World Bank president explains role in Abacha loot spending
President of World Bank Group, Dr. Jim Yong Kim, is insisting that it played only a limited role in the spending of recovered loot from late Gen. Sani Abacha, as “the funds were returned directly from Switzerland to the Nigerian government.”
The bank was responding to the Socio-Economic Rights and Accountability Project (SERAP’s) letter dated April 28, 2017, seeking clarifications on its role in the spending of recovered funds stolen by Abacha.
Kim in a letter received by SERAP yesterday said “The Bank’s role in this particular case was limited by the design and different from the type of comprehensive audits we can do when funds are spent in projects supported by the bank.”
The letter signed on his behalf by World Bank Country Director for Nigeria Africa Region, Rachid Benmessaoud, reads in part: “The funds were returned directly from Switzerland to the Nigerian government. They were programmed into the national budget and utilized by the Nigerian government in line with its National Economic Empowerment and Development Strategy (NEEDS). As agreed with the Nigerian and Swiss governments, the bank’s role was limited to carrying out an ex-post analysis on their use with a particular focus on their contribution to the NEEDS.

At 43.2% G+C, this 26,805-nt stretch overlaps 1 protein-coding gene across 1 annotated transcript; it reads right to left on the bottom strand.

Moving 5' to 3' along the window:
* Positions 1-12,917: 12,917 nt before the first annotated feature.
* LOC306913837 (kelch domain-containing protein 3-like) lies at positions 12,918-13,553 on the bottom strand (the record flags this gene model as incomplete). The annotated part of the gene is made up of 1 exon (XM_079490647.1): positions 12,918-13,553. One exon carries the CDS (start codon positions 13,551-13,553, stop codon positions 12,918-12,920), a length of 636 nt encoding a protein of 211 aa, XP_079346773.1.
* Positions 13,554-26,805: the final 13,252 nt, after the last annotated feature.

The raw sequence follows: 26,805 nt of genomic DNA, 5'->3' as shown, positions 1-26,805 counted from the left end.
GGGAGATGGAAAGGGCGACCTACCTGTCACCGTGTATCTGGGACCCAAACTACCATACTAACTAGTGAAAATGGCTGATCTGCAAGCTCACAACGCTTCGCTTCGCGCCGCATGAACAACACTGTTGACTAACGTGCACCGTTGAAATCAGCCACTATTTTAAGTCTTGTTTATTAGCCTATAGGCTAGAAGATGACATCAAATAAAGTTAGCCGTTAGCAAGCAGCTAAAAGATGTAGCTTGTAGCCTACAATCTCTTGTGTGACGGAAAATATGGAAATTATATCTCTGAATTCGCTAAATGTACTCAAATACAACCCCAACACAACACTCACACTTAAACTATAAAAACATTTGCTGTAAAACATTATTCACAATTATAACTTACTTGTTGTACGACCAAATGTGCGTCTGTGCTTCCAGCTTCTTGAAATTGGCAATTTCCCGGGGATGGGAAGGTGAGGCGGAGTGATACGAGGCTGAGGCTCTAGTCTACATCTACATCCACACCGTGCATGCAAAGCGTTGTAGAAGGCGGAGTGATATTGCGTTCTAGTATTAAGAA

“We do share your deep commitment to fighting corruption and promoting transparency and accountability. These are key ingredients to successful development and economic wellbeing.’’
We believe that the work organizations like SERAP are doing is critical to achieve our common goal of improving the lives of people in Nigeria and beyond.”
The World Bank had early in the year told SERAP that it could not locate any additional information on the projects executed with recovered stolen public funds by the late Abacha.
But dissatisfied, SERAP petitioned Dr. Kim requesting him to use his “good offices and leadership position to urgently address the public perception that the World Bank is seeking to distance itself from responsibility over alleged mismanagement in the spending of recovered Abacha loot.”